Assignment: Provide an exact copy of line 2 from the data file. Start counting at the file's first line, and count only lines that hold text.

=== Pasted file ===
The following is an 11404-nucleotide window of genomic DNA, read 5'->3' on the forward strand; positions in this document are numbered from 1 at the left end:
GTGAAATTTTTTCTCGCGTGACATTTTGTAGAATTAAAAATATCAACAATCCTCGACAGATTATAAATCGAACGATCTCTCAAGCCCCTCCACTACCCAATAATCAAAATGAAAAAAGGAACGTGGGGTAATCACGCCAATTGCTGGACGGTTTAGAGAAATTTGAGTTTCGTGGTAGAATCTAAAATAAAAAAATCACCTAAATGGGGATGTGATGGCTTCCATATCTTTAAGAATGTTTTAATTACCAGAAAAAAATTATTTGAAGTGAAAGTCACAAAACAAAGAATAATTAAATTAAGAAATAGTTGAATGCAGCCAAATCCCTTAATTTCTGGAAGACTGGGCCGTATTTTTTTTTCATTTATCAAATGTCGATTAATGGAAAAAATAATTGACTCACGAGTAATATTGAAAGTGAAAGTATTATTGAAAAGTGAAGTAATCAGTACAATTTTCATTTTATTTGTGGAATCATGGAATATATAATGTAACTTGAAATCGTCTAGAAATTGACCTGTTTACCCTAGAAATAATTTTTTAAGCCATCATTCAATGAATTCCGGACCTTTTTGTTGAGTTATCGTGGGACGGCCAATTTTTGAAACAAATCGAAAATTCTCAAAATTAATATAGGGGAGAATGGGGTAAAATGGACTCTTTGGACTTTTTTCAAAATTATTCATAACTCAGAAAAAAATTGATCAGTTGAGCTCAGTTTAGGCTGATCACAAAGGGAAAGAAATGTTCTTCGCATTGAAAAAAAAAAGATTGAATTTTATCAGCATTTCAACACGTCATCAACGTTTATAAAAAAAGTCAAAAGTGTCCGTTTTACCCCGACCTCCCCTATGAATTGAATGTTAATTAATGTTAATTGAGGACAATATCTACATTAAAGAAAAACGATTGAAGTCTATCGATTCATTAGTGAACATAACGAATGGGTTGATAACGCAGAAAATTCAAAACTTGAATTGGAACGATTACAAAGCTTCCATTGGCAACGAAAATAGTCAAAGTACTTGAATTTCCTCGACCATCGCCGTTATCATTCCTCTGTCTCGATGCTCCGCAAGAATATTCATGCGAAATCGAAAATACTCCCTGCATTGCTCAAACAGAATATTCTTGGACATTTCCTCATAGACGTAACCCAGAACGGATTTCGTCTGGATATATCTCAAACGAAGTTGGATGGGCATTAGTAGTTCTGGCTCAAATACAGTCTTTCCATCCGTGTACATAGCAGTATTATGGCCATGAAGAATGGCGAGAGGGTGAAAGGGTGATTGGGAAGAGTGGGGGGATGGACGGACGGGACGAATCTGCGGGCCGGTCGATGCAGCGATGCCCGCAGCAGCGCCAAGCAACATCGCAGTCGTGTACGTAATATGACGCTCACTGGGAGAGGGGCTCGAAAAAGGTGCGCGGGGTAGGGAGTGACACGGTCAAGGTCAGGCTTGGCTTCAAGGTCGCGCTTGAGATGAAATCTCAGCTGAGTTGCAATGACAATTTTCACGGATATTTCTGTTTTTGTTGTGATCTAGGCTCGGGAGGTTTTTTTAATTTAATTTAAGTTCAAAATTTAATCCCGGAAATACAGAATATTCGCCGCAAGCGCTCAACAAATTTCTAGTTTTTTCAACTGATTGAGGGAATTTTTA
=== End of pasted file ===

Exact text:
GTGAAATTTTTTCTCGCGTGACATTTTGTAGAATTAAAAATATCAACAATCCTCGACAGATTATAAATCGAACGATCTCTCAAGCCCCTCCACTACCCAATAATCAAAATGAAAAAAGGAACGTGGGGTAATCACGCCAATTGCTGGACGGTTTAGAGAAATTTGAGTTTCGTGGTAGAATCTAAAATAAAAAAATCACCTAAATGGGGATGTGATGGCTTCCATATCTTTAAGAATGTTTTAATTACCAGAAAAAAATTATTTGAAGTGAAAGTCACAAAACAAAGAATAATTAAATTAAGAAATAGTTGAATGCAGCCAAATCCCTTAATTTCTGGAAGACTGGGCCGTATTTTTTTTTCATTTATCAAATGTCGATTAATGGAAAAAATAATTGACTCACGAGTAATATTGAAAGTGAAAGTATTATTGAAAAGTGAAGTAATCAGTACAATTTTCATTTTATTTGTGGAATCATGGAATATATAATGTAACTTGAAATCGTCTAGAAATTGACCTGTTTACCCTAGAAATAATTTTTTAAGCCATCATTCAATGAATTCCGGACCTTTTTGTTGAGTTATCGTGGGACGGCCAATTTTTGAAACAAATCGAAAATTCTCAAAATTAATATAGGGGAGAATGGGGTAAAATGGACTCTTTGGACTTTTTTCAAAATTATTCATAACTCAGAAAAAAATTGATCAGTTGAGCTCAGTTTAGGCTGATCACAAAGGGAAAGAAATGTTCTTCGCATTGAAAAAAAAAAGATTGAATTTTATCAGCATTTCAACACGTCATCAACGTTTATAAAAAAAGTCAAAAGTGTCCGTTTTACCCCGACCTCCCCTATGAATTGAATGTTAATTAATGTTAATTGAGGACAATATCTACATTAAAGAAAAACGATTGAAGTCTATCGATTCATTAGTGAACATAACGAATGGGTTGATAACGCAGAAAATTCAAAACTTGAATTGGAACGATTACAAAGCTTCCATTGGCAACGAAAATAGTCAAAGTACTTGAATTTCCTCGACCATCGCCGTTATCATTCCTCTGTCTCGATGCTCCGCAAGAATATTCATGCGAAATCGAAAATACTCCCTGCATTGCTCAAACAGAATATTCTTGGACATTTCCTCATAGACGTAACCCAGAACGGATTTCGTCTGGATATATCTCAAACGAAGTTGGATGGGCATTAGTAGTTCTGGCTCAAATACAGTCTTTCCATCCGTGTACATAGCAGTATTATGGCCATGAAGAATGGCGAGAGGGTGAAAGGGTGATTGGGAAGAGTGGGGGGATGGACGGACGGGACGAATCTGCGGGCCGGTCGATGCAGCGATGCCCGCAGCAGCGCCAAGCAACATCGCAGTCGTGTACGTAATATGACGCTCACTGGGAGAGGGGCTCGAAAAAGGTGCGCGGGGTAGGGAGTGACACGGTCAAGGTCAGGCTTGGCTTCAAGGTCGCGCTTGAGATGAAATCTCAGCTGAGTTGCAATGACAATTTTCACGGATATTTCTGTTTTTGTTGTGATCTAGGCTCGGGAGGTTTTTTTAATTTAATTTAAGTTCAAAATTTAATCCCGGAAATACAGAATATTCGCCGCAAGCGCTCAACAAATTTCTAGTTTTTTCAACTGATTGAGGGAATTTTTA